Searching for the right over-the-counter medicine to treat your cold and flu symptoms can be challenging. There are so many choices – some medicines treat certain symptoms and others offer all-in-one relief. How do you know which is best?
“Choose a medicine that targets your specific symptoms and follow the directions on the label,” says Abigail Entz, M.D., a primary care physician at Henry Ford Health. “And check with your pharmacist to ensure that the medicine you choose won’t interact with any medications you’re taking for chronic medical conditions.”
What Are The Different Types Of Cold Medicine?
Colds and flu tend to last about three to seven days. But if you’re suffering from a sore throat, nasal congestion or body aches, the discomfort can make it seem longer. “Consider taking a cold medicine if you’re having difficulty doing your daily activities or sleeping at night,” says Dr. Entz.
Here’s a breakdown of the different over-the-counter medications:
- Antihistamines: These medications relieve symptoms caused by allergies, including itchy and watery eyes, sneezing, coughing and nasal congestion. Traditional antihistamines such as brompheniramine (Dimetapp®), diphenhydramine (Benadryl®) and doxylamine (Vicks® Nyquil) are effective but may make you drowsy. A newer generation of antihistamines available over the counter do not cause fatigue. These medications include cetirizine (Zyrtec®), fexofenadine (Allegra®) and loratadine (Claritin®).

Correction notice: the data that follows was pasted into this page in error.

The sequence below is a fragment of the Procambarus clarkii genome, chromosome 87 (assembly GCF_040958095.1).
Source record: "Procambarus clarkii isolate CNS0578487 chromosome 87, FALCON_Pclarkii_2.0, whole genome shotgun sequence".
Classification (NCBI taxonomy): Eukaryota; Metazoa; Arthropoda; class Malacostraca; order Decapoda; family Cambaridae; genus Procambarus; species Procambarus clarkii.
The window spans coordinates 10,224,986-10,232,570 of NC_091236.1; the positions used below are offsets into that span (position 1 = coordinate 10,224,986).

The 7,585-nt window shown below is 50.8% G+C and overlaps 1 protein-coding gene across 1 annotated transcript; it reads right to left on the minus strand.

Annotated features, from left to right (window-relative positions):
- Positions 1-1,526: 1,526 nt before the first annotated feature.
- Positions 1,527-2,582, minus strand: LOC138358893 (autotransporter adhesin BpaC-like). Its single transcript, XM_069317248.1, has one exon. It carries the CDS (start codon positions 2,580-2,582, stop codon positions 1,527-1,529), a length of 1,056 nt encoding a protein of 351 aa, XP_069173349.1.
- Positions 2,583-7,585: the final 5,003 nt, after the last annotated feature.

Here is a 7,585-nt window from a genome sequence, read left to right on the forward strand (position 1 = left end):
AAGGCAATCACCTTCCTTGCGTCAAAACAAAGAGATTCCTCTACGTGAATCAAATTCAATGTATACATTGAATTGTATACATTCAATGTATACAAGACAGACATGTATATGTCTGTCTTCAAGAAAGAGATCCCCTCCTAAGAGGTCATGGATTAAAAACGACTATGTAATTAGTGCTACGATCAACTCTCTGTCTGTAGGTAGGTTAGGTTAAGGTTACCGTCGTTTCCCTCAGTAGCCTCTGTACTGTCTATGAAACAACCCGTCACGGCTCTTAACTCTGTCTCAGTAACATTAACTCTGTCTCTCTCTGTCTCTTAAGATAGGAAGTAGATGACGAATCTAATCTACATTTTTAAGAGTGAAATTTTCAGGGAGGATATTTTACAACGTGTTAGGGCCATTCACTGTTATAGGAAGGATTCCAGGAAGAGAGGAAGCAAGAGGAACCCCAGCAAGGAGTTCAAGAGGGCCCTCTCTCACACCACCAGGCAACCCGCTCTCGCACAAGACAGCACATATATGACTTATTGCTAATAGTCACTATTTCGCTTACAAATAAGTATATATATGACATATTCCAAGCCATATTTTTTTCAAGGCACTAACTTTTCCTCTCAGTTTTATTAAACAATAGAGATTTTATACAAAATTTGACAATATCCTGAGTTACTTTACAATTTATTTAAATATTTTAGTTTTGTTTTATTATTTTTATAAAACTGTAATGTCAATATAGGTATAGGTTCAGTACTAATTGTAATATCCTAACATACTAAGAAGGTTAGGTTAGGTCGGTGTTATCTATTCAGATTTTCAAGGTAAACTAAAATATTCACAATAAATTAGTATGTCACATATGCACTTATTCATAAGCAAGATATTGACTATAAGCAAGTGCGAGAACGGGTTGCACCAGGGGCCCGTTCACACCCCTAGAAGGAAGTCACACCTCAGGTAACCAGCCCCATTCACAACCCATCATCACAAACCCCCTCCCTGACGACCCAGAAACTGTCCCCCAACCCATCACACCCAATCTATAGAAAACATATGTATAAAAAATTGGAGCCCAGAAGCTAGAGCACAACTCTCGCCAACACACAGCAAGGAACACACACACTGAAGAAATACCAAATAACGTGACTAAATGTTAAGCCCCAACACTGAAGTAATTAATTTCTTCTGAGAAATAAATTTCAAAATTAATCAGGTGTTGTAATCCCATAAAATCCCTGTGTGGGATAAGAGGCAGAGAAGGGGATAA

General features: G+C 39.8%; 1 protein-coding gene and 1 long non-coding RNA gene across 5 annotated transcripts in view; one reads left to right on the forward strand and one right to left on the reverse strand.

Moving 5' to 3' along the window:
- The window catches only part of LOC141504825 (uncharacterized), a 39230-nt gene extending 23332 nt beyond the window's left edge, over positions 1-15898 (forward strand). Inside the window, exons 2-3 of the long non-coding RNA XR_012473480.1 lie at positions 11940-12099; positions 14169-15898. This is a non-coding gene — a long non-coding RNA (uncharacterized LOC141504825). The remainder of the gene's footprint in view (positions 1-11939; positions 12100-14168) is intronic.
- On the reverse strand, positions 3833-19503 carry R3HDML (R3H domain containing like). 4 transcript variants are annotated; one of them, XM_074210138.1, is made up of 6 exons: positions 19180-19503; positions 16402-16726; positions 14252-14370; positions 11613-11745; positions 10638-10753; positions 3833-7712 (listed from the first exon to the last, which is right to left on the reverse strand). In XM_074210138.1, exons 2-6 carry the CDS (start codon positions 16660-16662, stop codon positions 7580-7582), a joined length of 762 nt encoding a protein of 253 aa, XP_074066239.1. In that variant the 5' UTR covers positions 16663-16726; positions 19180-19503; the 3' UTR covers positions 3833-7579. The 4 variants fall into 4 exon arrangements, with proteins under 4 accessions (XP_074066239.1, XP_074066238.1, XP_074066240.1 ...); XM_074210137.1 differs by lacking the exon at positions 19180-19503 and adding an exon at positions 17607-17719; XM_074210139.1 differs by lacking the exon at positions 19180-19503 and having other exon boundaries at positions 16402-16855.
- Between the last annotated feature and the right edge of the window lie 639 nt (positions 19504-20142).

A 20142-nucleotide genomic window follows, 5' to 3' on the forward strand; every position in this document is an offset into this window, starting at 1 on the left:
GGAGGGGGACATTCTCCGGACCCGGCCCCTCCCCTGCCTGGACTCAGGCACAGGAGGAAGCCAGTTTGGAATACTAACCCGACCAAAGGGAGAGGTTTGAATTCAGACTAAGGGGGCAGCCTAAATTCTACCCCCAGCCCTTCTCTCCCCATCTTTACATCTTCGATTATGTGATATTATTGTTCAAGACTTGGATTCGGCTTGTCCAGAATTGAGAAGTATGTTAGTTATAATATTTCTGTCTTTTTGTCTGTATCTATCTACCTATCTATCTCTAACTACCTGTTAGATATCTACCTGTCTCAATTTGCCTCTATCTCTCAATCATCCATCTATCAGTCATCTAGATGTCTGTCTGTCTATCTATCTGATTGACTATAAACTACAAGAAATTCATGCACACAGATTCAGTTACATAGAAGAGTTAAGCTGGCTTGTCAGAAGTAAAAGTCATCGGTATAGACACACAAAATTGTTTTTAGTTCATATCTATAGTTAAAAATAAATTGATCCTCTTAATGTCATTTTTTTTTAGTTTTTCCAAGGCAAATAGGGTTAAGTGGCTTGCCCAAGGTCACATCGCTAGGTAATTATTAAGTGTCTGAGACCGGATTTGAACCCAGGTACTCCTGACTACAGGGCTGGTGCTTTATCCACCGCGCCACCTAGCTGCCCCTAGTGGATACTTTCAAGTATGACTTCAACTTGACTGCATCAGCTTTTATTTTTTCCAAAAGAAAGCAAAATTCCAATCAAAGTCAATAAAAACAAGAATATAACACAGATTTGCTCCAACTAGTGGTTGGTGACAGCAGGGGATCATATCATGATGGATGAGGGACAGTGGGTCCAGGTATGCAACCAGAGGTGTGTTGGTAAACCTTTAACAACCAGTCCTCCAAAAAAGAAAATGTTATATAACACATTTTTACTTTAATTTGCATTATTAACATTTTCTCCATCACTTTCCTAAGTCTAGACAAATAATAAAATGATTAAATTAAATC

- Cough suppressants: These medications provide short-term relief for a persistent cough by blocking the nerve impulse that causes coughing. Many cough suppressants contain the active ingredient dextromethorphan.
- Decongestants: There are a wide variety of pills, sprays and drops that relieve nasal congestion. These medications narrow blood vessels in your nose, reducing swollen tissue and decreasing mucous production. The two most popular are:
- Nasal sprays and drops: These sprays include oxymetazoline nasal (Afrin®) and phenylephrine nasal (Neo-Synephrine®), which quickly shrink swelling in your nose. You should limit the use of nasal decongestant sprays to three days, however. Extended use can cause a rebound effect of chronic inflammation of the mucous membranes in your nose.
- Pseudoephedrine: This oral decongestant also shrinks swollen, inflamed nasal tissue. Pseudoephedrine (sold as Sudafed®), is regulated to prevent misuse. You’ll need to request it from your pharmacist and present identification when purchasing it. Ask our doctor before taking pseudoephedrine if you’re pregnant, have heart disease, high blood pressure, kidney disease or liver disease.
- Expectorants: These medications help loosen mucous to make it easier to cough up and clear your airways. Most expectorants contain guaifenesin, which is an active ingredient in products like Mucinex® and Robitussin®.
- Pain relievers: Colds and flu can also cause aches in your head, throat and muscles along with a sore throat and fever. Pain relievers, also called analgesics, can help manage these symptoms. These medications include acetaminophen, (Tylenol®), ibuprofen (Advil®) and Naproxen (Aleve®).
Use Cold Medicine Safely